xl
LG
MD
SM
XS
OX HC Magazine
Follow us | Follow OXHC Magazine On Facebook Tweet OXHC Magazine On Twitter OXHC On Instagram OXHC Club
Fashion

Oxford Fashion Week 2015

Now entering its 7th year, Oxford Fashion Week is returning to the Classical Revival dome of the Sheldonian Theatre for 2015
Jon Harris

"Where we carve our place in the fashion world is in how we choose our designers. Our decisions on how to pick our designers is based on design quality: We look out for designers who show extraordinary talent, and try to blind ourselves from looking at how strong their brand is"

With a host of high-end designers including Lavinia Cadar and William Wilde, not to mention the best of Oxford’s fashion scene, Oxford Fashion Week looks to be the biggest and best year yet

 

OX spoke to founder and director Carl Anglim to get the insider’s view on the event

Oxford is obviously a cultural hub but hasn’t traditionally been associated with the fashion scene. What motivated you to set up Oxford Fashion Week?

Well, this is stretching way back to 2008 or 2009. What Oxford had was incredible culture, incredible venues and settings that are world-famous. I’d been in oxford for about 4 years and I’d seen so many spaces and I thought that if you could add a dimension of fashion and production then you could create some incredible spectacles. That was what began our first Oxford Fashion Week in 2009, but at that point the idea was only to do it for one year.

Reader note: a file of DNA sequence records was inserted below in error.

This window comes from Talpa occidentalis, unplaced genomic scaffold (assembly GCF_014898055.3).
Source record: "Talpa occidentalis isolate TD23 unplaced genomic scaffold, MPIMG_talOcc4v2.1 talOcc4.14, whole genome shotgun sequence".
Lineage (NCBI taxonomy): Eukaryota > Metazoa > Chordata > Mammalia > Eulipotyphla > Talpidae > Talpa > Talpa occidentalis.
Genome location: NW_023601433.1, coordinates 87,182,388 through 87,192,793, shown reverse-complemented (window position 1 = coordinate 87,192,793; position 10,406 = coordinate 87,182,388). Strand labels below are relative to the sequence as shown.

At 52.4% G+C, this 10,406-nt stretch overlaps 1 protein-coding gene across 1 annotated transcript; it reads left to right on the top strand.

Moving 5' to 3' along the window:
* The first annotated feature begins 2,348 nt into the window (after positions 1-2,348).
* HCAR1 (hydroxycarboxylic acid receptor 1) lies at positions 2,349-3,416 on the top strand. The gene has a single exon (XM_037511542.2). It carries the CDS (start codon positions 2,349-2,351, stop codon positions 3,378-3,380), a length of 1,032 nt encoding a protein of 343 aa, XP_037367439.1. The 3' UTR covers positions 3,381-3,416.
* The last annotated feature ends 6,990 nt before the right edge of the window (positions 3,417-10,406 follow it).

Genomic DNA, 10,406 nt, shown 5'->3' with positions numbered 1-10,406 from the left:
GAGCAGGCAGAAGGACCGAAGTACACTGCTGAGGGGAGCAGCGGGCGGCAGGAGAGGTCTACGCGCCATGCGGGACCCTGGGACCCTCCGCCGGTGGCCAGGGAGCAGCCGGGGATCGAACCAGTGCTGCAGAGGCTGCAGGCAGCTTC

Helena Bonham-Carter wears Rosie Dennington

What do you think is attractive about Oxford to designers and buyers from further afield?

For the first 5 years, we did our shows in Oxford in spaces like the Sheldonian Theatre. Oxford is known worldwide for its incredible cultural output, from the literature, art and architecture to areas like politics and history. What’s odd is that Oxford doesn’t have a university that looks at fashion in depth, so when invitations are issued to designers, they see it as an opportunity to come to a city that has this fantastic set of traditions and heritage in a way that isn’t necessarily accessible to many designers out there.

What’s been your biggest challenge over the years in terms of making OFW happen?

The biggest challenges were very early on. When we first had the idea, the challenge was gaining acceptance from both Oxford and the world of fashion, because what we focussed on was emerging designers who might not otherwise show their work at the major fashion weeks. As soon as we achieved that acceptance the atmosphere completely changed.

Fashion isn’t the most welcoming industry. I can’t imagine the amount of work that must go into setting something like this up.

Yeah, where we carve our place in the fashion world is in how we choose our designers. Our decisions on how to pick our designers is based on design quality: We look out for designers who show extraordinary talent, and try to blind ourselves from looking at how strong their brand is.

What’s new to Oxford Fashion Week this year?

This year is the biggest change we’ve ever been through. About a year ago, we started doing two seasons a year, which we were really excited about. This year, there are two things of particular interest. For one, we’re returning to the Sheldonian Theatre for the first time since 2009. It’s one of our favourite spaces, and now we’re entering into our 8th season, we’re really excited to be going back. Also, we’re in the process of choosing the designers right now, and the team who curate Oxford Fashion Week are now doing runway shows in New York, London, Paris, Houston and Los Angeles, all under the Oxford Fashion Studio brand.